This project is great because it has songs that appeal to a lot of people, but with skits that tie the songs together into a story. Tory Lanez has done well to make songs that can be listened to together as well as individually.
The production is good with a lot of variation in instruments and sounds used. Each song is individual and cant be confused with others on the project. There are no problems with the selection but maybe more traditional instruments would make some more interesting moments.
the lyricism is sporadic but good in general. There are moments of fantastic lyricism and moments where it is average, but when the level of wordplay dips, is when it tends to be more emotionally packed. The only issue is the possible over use of auto tune which runs rampant through the album.
The choice to have no features is good because there are other voices in the skits and it helps to explore his personal narrative. It also gives plenty of space for Lanez to show what he is capable of. Maybe on his next project, he can show how he works with others.
Overall, this is a very enjoyable project with a whole range of tracks. Tory Lanez shows he is definately a Hip Hop power for the modern day.
Logic is a fantastic rapper. His rapid flow and multi syllable rhyme schemes help him to craft storylines that engulf the listener and ensnare them into continuing to listen and learn from him. This project shows his story telling abilities and how he can combine and intertwine that story telling into what comes across as a concept album of his life.
The production is good on the album. While not the cutting edge of current Hip Hop production, it fits together with what each track is trying to say and lends a good foundation for Logic then to build on. Some of the production was handled by Logic himself which could explain why he fits so well with the project, he built most of it by himself.
The lyricism is strong and full of imagery as he paints a picture on each track that makes it feel like you are actually experiencing what is being rapped about on the track. His particular style is very Kendrick Lamar-esque and everyone knows how good a lyricist he is. Logic may not be as well known as Kendrick at this point but with some time and more promotion, he may well rival him as the best lyricist of this generation.
With no features, this makes a change to most rap albums these days which are so packed with features that you forget who’s album it even is. This helps to keep the story telling crisp and clean, without being marred by other people getting in the way of Logic’s point of view.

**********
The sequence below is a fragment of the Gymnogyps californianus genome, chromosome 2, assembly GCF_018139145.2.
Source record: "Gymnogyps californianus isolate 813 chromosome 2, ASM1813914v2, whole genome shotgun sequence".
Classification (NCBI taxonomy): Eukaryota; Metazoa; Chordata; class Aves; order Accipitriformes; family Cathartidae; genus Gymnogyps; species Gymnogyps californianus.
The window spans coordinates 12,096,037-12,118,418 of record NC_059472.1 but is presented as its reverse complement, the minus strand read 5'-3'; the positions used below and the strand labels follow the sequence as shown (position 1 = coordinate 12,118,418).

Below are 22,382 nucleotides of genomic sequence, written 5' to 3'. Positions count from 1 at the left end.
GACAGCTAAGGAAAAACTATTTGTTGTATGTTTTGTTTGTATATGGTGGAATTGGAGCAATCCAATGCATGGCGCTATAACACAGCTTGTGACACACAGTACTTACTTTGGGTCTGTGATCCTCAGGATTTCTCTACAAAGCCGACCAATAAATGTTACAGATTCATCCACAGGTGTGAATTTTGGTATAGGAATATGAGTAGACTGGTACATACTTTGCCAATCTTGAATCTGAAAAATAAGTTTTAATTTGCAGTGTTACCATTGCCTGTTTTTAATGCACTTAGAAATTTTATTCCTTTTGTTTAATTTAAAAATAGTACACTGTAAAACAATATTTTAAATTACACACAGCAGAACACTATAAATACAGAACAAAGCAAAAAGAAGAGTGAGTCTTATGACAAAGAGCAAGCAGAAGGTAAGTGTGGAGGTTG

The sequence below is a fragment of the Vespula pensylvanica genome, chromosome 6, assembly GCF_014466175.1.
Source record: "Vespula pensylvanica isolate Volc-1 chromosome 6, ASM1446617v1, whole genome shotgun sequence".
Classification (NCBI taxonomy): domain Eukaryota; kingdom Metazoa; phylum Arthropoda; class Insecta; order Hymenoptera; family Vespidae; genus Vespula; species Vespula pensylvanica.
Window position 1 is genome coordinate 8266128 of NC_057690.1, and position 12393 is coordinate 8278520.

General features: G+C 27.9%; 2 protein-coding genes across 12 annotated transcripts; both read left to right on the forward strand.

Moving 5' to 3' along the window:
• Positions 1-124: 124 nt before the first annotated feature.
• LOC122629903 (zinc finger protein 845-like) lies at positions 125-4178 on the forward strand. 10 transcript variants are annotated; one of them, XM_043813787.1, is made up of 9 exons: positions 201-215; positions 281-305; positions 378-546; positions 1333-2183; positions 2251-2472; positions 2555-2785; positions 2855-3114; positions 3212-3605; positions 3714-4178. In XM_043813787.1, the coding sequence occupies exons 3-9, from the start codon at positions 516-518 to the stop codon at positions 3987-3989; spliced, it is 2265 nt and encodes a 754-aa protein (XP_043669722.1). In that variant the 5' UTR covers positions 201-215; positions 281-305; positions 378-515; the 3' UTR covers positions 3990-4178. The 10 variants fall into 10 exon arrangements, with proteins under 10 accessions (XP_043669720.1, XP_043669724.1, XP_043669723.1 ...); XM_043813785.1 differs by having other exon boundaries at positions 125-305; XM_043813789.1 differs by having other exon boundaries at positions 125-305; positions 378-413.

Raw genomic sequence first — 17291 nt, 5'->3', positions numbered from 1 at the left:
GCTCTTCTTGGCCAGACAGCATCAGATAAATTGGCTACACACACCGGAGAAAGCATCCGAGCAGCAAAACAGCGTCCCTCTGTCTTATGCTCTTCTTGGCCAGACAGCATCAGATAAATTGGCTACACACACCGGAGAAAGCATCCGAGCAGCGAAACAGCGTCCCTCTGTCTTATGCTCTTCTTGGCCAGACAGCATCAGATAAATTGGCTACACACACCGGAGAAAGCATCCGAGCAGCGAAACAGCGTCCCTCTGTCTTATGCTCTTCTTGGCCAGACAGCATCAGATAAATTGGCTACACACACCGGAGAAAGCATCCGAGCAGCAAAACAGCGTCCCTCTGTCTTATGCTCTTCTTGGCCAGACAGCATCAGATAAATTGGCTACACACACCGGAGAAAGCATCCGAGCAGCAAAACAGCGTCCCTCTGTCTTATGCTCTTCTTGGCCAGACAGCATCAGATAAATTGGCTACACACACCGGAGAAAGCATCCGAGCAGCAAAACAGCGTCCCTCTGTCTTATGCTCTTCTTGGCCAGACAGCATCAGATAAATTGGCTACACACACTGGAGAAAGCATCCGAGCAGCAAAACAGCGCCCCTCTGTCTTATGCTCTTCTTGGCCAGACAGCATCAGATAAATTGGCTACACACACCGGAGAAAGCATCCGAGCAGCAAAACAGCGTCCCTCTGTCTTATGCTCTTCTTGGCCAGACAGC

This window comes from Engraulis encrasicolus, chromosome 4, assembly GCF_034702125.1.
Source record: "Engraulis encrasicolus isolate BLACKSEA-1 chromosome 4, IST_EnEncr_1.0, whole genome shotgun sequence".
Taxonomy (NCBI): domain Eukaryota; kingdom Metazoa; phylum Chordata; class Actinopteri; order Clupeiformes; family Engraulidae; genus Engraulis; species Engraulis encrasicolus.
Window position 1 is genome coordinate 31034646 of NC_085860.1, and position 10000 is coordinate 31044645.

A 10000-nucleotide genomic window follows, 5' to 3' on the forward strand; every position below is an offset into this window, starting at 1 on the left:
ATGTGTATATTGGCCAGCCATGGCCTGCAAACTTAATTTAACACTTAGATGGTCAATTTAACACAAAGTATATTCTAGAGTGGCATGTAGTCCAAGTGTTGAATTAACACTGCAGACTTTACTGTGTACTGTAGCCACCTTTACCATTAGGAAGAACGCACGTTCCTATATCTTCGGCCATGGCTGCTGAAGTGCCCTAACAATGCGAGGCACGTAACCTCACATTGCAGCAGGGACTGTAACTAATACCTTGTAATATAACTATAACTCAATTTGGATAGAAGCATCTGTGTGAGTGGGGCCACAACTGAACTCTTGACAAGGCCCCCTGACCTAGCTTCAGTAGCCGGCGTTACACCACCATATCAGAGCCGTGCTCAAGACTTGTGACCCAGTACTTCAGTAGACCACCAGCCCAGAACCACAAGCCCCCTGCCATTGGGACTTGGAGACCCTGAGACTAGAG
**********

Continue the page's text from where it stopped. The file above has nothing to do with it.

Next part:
Overall, this is a fantastic album for listeners and for Logic. As his Def Jam debut, it is a great introduction into the main stream music world and a fantastic introduction into a new and possibly more profitable audience. Logic should be proud of this album as it sounds crafted and not just a collection of songs.
This is a solid major label debut. YG puts in some good work with his rhymes while not being the most gifted rapper. He treads familiar ground with content but keeps it on a more personal level than some others in the genre have been known to do.
The album comes across as a concept album with no real storyline as it is centred on YG’s own life. Track titles that would have words beginning with C are replaced with a B to show his ties to the Bloods, and not Crips, making a personal connection to the music. It is all built upon his street status and about how it blended in with other aspects of his life up to this point.
That being said, a large portion of the music isn’t overly personal. YG connects them to his own experiances, but the tracks themselves are well trodden ground. YG puts them across as different as his mentor DJ Mustard has created this sub-genre within Hip-Hop that is new to the culture. That production with YG’s style helps to push each track toward greater heights, regardless of content.
The production itself, of course, is amazing. DJ Mustard has put himself among the top producers and brings his A-Game to this effort. Each track is crafted to capture the atmosphere that the lyrics create and it is all done with great head nodding goodness.
The diversity of the tracks is also done very well. There are tracks designed for the clubs, for a Top 40 breakthrough and for pretty much everything else. There is even a track apologising to his mother for things he did growing up. This all helps build up the concept album feel and the feeling of an album that flows very easily.
The features are also fantastic. Schoolboy Q and Jay Rock, the street portion of the Black Hippy group, hold down the track “I Just Wanna Party” with great street verses. Drake gives a superbly on point verse on “Who Do You Love?” and who hasn’t heard Jeezy and Rich Homie Quan on “My Nigga”? All add to the album to help craft this debut effort.
Overall, while this is not an album that will be as celebrated as some (or as put down as others), this is a good effort from YG and as he grows in lyrical ability his efforts are only going to get better. This is a more than average album, while not quite reaching the heights of a great album.